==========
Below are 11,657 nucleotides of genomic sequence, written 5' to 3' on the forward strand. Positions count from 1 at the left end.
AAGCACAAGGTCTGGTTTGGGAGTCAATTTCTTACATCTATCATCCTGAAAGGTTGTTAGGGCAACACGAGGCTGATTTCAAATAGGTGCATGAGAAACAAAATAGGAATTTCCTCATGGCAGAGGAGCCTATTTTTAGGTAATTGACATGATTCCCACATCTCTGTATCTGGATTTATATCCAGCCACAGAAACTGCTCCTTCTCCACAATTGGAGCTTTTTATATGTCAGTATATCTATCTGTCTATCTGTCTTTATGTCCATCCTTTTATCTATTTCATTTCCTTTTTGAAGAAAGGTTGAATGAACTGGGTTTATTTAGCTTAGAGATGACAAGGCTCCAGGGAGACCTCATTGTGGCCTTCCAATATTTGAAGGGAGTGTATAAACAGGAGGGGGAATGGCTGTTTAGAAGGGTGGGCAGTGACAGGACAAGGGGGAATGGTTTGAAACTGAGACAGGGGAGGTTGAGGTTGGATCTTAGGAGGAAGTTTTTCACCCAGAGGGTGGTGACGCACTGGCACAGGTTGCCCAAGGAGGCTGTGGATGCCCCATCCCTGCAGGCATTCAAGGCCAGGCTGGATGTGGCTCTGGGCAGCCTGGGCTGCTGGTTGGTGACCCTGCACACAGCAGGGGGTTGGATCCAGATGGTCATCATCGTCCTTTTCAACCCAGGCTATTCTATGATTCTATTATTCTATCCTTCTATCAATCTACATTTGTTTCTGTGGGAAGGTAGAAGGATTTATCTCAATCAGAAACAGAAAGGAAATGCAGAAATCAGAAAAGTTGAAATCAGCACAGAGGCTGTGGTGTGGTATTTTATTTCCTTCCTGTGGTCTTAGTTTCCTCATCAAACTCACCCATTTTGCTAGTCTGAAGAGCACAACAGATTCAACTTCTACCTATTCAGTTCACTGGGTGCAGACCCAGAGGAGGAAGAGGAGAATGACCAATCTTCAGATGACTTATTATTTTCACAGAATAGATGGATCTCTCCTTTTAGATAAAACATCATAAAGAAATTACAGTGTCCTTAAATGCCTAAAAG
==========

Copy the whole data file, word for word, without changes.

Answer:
Below are 11,657 nucleotides of genomic sequence, written 5' to 3' on the forward strand. Positions count from 1 at the left end.
AAGCACAAGGTCTGGTTTGGGAGTCAATTTCTTACATCTATCATCCTGAAAGGTTGTTAGGGCAACACGAGGCTGATTTCAAATAGGTGCATGAGAAACAAAATAGGAATTTCCTCATGGCAGAGGAGCCTATTTTTAGGTAATTGACATGATTCCCACATCTCTGTATCTGGATTTATATCCAGCCACAGAAACTGCTCCTTCTCCACAATTGGAGCTTTTTATATGTCAGTATATCTATCTGTCTATCTGTCTTTATGTCCATCCTTTTATCTATTTCATTTCCTTTTTGAAGAAAGGTTGAATGAACTGGGTTTATTTAGCTTAGAGATGACAAGGCTCCAGGGAGACCTCATTGTGGCCTTCCAATATTTGAAGGGAGTGTATAAACAGGAGGGGGAATGGCTGTTTAGAAGGGTGGGCAGTGACAGGACAAGGGGGAATGGTTTGAAACTGAGACAGGGGAGGTTGAGGTTGGATCTTAGGAGGAAGTTTTTCACCCAGAGGGTGGTGACGCACTGGCACAGGTTGCCCAAGGAGGCTGTGGATGCCCCATCCCTGCAGGCATTCAAGGCCAGGCTGGATGTGGCTCTGGGCAGCCTGGGCTGCTGGTTGGTGACCCTGCACACAGCAGGGGGTTGGATCCAGATGGTCATCATCGTCCTTTTCAACCCAGGCTATTCTATGATTCTATTATTCTATCCTTCTATCAATCTACATTTGTTTCTGTGGGAAGGTAGAAGGATTTATCTCAATCAGAAACAGAAAGGAAATGCAGAAATCAGAAAAGTTGAAATCAGCACAGAGGCTGTGGTGTGGTATTTTATTTCCTTCCTGTGGTCTTAGTTTCCTCATCAAACTCACCCATTTTGCTAGTCTGAAGAGCACAACAGATTCAACTTCTACCTATTCAGTTCACTGGGTGCAGACCCAGAGGAGGAAGAGGAGAATGACCAATCTTCAGATGACTTATTATTTTCACAGAATAGATGGATCTCTCCTTTTAGATAAAACATCATAAAGAAATTACAGTGTCCTTAAATGCCTAAAAG